12th Nov 2006, 23:01
AWFDS, the All Weather Fighter Development Squadron at West Raynham had Mk4's in about '56. There was talk of one being lost in about '57 or early 58, I arrived there in early 59, so cannot vouch for that, it MAY have been the '734 incident from Horsham that was being discussed. Memory tends to fade a smidgen after 50 years...
I was posted then to No.1 Guided Weapon Trials Squadron at Valley, we had half a dozen Mk 7's, none lost during my time.
Re WD804, it was actually lost on the ground, at Boscome. Structural failure caused the pilot, Bill Waterton, to work bl***y hard to fly it using the elevator trim alone. Unfortunately for the airframe the landing was 'Firm', the gear collapsed, and the aircraft was destroyed in the resulting fire. Bill however walked away, quite literally, to collect a George Medal for saving flight data from the aeroplane.
http://www.btinternet.com/~javelin/ has some interesting facts about the Flying Flatiron

Brian Abraham
12th Nov 2006, 23:29
terryJones - or any others who had the privilege - what was she like to fly? (Pilot asking Pilot)

13th Nov 2006, 00:44
Sorry but sad to relate I was only ground crew, but I have always held a fascination for all 32 tons of the thing...

Malcolm G O Payne
16th Nov 2006, 19:47
I was finishing my service with a ground post as Flying Wing Adjutant at Middleton St George in 1961/1962 and I remember the two 33 Squadron losses. Perhaps the most amazing one was at Wildenrath. The squadron was on a detachment to, I think, Geilenkirchen, and on the way out one Javelin suffered hydraulic difficulties and landed at a Netherlands Air Force base, where an RAF team fitted a new actuator. On the way to Geilers the pilot decided to fly a radar approach at Wildenrath and on the go-around had indication of hydraulic pressure loss. An immediate decsion was taken to land at Wildenrath and while turning final lost all hydraulic power. The aircraft hit the ground with its wing and started to cartwheel. As the nose crumpled the pilot's ejection seat fired itself and he was found sitting in it a short distance from the wreckage.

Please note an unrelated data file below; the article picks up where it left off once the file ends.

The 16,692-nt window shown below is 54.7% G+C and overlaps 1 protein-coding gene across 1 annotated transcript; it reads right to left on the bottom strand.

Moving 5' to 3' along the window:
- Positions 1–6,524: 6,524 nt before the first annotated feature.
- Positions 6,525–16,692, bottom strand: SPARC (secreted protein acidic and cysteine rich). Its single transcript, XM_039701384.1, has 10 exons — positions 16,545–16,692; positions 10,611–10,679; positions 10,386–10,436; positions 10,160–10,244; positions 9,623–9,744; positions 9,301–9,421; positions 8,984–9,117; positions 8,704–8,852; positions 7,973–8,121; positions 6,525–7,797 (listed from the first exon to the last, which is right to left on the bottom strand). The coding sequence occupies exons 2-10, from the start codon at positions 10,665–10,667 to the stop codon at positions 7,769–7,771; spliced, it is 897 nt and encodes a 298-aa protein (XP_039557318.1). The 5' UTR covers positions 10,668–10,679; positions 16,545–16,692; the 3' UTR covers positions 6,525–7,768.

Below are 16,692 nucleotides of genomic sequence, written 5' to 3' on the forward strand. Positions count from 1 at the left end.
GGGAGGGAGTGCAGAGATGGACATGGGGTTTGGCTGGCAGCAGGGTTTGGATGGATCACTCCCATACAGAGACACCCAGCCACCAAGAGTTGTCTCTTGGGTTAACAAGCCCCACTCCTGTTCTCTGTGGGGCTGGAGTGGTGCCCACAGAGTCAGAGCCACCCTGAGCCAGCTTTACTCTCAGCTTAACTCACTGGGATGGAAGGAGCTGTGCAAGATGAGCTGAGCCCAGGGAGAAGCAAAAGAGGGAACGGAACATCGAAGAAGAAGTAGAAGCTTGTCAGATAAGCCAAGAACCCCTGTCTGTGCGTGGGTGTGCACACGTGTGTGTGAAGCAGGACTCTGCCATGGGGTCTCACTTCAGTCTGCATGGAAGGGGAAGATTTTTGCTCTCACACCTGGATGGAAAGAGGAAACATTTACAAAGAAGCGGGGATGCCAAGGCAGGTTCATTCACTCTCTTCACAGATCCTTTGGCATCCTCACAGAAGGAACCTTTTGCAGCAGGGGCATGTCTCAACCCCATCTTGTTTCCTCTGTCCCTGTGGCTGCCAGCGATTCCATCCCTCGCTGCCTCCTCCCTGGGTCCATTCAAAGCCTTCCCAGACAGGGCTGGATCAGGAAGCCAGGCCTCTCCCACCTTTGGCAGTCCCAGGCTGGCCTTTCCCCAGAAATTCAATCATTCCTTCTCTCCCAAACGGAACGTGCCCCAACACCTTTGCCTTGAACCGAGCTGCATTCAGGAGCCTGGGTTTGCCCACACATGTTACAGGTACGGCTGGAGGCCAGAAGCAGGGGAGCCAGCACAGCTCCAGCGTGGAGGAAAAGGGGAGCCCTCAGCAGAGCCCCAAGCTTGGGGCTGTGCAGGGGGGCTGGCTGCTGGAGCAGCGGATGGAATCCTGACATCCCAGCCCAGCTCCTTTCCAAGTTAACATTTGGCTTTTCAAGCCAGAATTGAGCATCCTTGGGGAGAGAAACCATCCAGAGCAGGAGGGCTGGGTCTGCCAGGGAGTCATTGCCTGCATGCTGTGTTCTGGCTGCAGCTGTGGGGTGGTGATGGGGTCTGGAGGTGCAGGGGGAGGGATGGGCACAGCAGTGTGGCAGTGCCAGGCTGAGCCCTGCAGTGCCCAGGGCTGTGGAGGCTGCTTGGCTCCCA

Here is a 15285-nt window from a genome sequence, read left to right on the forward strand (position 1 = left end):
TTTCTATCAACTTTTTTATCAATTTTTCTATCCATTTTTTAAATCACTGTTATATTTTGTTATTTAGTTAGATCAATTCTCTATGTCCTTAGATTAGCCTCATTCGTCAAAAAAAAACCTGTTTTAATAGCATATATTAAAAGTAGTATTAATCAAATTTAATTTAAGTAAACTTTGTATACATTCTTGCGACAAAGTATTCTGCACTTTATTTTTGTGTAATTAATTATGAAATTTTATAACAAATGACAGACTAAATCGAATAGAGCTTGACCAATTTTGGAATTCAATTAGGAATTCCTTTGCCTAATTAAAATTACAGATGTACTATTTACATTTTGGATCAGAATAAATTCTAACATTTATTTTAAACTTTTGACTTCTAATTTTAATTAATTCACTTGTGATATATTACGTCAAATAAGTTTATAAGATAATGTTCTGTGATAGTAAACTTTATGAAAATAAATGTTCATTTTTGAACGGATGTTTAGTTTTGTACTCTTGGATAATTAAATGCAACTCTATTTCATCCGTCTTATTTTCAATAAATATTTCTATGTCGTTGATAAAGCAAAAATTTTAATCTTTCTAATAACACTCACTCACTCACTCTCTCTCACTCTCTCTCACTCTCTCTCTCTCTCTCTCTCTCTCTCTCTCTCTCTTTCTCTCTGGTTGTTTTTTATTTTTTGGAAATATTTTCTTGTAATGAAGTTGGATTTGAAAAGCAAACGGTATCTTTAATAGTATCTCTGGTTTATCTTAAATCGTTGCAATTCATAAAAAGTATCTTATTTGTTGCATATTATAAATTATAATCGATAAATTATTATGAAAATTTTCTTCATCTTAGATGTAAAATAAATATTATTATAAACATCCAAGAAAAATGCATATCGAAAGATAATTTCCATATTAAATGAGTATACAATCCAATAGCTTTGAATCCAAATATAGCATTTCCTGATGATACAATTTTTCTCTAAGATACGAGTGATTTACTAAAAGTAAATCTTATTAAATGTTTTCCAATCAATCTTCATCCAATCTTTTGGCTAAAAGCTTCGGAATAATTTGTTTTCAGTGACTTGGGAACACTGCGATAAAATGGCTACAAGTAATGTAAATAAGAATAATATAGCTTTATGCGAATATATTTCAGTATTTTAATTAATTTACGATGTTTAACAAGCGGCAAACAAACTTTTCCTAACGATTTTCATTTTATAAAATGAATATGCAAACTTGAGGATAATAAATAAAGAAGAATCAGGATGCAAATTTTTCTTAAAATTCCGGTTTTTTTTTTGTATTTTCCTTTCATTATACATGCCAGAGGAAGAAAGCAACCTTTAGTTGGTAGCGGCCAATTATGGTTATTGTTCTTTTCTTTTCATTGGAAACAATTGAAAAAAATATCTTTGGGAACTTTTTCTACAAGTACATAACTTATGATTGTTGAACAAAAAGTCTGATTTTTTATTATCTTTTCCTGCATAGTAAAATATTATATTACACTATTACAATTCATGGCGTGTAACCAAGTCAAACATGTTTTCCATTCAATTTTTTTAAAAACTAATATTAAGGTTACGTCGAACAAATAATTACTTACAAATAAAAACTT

As the aircraft continued its roll the navigator's seat fired, but by this time the aircraft was totally inverted and the seat only travelled a short distance before the soft sandy ground stopped it. It took several hours to get the navigator out, but he was present on crutches at my dining-out night the following December. The other loss was very sad as the navigator, as you say, ejected and there were plenty of witnesses in circling aircraft who saw him descend into a cumulus cloud, but that was the last anyone saw of him.

21st Nov 2006, 23:34
Firstly can I thank all of you who kindly responded to my request for details of Gloster Javelin losses, especially if they involved ejections.

I have now updated the webpage and will continue to work on the page amending and adding as I unearth more information.


I'd be very grateful if anyone can add a photo of any of the pilots and navigators mentioned in the listings, or fill in any gaps or have any old news clippings that could be scanned..

I hope that you will find something of interest on the website and I shall be starting updating another aircraft type in the very near future. (I'm also preparing a webpage on the Ejections (and losses of) the Phantom in both RAF and FAA service)


Mike Bennett
Project Get Out and Walk